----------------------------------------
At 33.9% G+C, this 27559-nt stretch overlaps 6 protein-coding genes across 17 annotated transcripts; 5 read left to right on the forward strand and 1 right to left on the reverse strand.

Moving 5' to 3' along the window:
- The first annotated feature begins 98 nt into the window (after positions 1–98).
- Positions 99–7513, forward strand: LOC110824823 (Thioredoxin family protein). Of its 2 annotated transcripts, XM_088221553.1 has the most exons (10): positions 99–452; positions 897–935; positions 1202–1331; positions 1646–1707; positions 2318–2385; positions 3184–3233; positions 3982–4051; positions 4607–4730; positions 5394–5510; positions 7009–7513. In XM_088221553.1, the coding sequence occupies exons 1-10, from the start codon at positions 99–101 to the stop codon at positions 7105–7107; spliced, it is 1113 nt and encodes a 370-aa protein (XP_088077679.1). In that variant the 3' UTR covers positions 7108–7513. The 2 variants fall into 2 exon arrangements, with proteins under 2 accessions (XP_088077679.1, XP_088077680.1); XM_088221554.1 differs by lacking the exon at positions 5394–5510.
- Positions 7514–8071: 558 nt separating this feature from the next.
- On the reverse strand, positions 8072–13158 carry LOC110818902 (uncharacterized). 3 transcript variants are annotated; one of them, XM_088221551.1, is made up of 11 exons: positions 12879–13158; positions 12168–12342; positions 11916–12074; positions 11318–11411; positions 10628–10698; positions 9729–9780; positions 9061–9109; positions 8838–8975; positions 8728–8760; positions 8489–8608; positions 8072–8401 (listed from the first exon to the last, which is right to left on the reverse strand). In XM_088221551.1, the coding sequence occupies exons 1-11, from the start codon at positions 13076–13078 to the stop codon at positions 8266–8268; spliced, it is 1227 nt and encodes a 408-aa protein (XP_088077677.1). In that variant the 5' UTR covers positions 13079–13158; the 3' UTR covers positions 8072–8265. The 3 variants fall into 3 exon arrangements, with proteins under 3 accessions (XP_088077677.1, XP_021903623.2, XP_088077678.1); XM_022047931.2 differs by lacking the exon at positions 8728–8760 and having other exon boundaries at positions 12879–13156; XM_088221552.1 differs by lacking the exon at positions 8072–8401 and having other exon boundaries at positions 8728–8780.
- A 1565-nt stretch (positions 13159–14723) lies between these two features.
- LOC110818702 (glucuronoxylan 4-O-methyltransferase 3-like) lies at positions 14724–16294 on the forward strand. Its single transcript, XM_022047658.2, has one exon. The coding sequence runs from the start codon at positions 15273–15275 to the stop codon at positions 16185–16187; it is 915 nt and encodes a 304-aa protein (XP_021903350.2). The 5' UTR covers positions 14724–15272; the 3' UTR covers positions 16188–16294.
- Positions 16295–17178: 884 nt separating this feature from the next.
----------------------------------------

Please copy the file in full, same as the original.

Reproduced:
At 33.9% G+C, this 27559-nt stretch overlaps 6 protein-coding genes across 17 annotated transcripts; 5 read left to right on the forward strand and 1 right to left on the reverse strand.

Moving 5' to 3' along the window:
- The first annotated feature begins 98 nt into the window (after positions 1–98).
- Positions 99–7513, forward strand: LOC110824823 (Thioredoxin family protein). Of its 2 annotated transcripts, XM_088221553.1 has the most exons (10): positions 99–452; positions 897–935; positions 1202–1331; positions 1646–1707; positions 2318–2385; positions 3184–3233; positions 3982–4051; positions 4607–4730; positions 5394–5510; positions 7009–7513. In XM_088221553.1, the coding sequence occupies exons 1-10, from the start codon at positions 99–101 to the stop codon at positions 7105–7107; spliced, it is 1113 nt and encodes a 370-aa protein (XP_088077679.1). In that variant the 3' UTR covers positions 7108–7513. The 2 variants fall into 2 exon arrangements, with proteins under 2 accessions (XP_088077679.1, XP_088077680.1); XM_088221554.1 differs by lacking the exon at positions 5394–5510.
- Positions 7514–8071: 558 nt separating this feature from the next.
- On the reverse strand, positions 8072–13158 carry LOC110818902 (uncharacterized). 3 transcript variants are annotated; one of them, XM_088221551.1, is made up of 11 exons: positions 12879–13158; positions 12168–12342; positions 11916–12074; positions 11318–11411; positions 10628–10698; positions 9729–9780; positions 9061–9109; positions 8838–8975; positions 8728–8760; positions 8489–8608; positions 8072–8401 (listed from the first exon to the last, which is right to left on the reverse strand). In XM_088221551.1, the coding sequence occupies exons 1-11, from the start codon at positions 13076–13078 to the stop codon at positions 8266–8268; spliced, it is 1227 nt and encodes a 408-aa protein (XP_088077677.1). In that variant the 5' UTR covers positions 13079–13158; the 3' UTR covers positions 8072–8265. The 3 variants fall into 3 exon arrangements, with proteins under 3 accessions (XP_088077677.1, XP_021903623.2, XP_088077678.1); XM_022047931.2 differs by lacking the exon at positions 8728–8760 and having other exon boundaries at positions 12879–13156; XM_088221552.1 differs by lacking the exon at positions 8072–8401 and having other exon boundaries at positions 8728–8780.
- A 1565-nt stretch (positions 13159–14723) lies between these two features.
- LOC110818702 (glucuronoxylan 4-O-methyltransferase 3-like) lies at positions 14724–16294 on the forward strand. Its single transcript, XM_022047658.2, has one exon. The coding sequence runs from the start codon at positions 15273–15275 to the stop codon at positions 16185–16187; it is 915 nt and encodes a 304-aa protein (XP_021903350.2). The 5' UTR covers positions 14724–15272; the 3' UTR covers positions 16188–16294.
- Positions 16295–17178: 884 nt separating this feature from the next.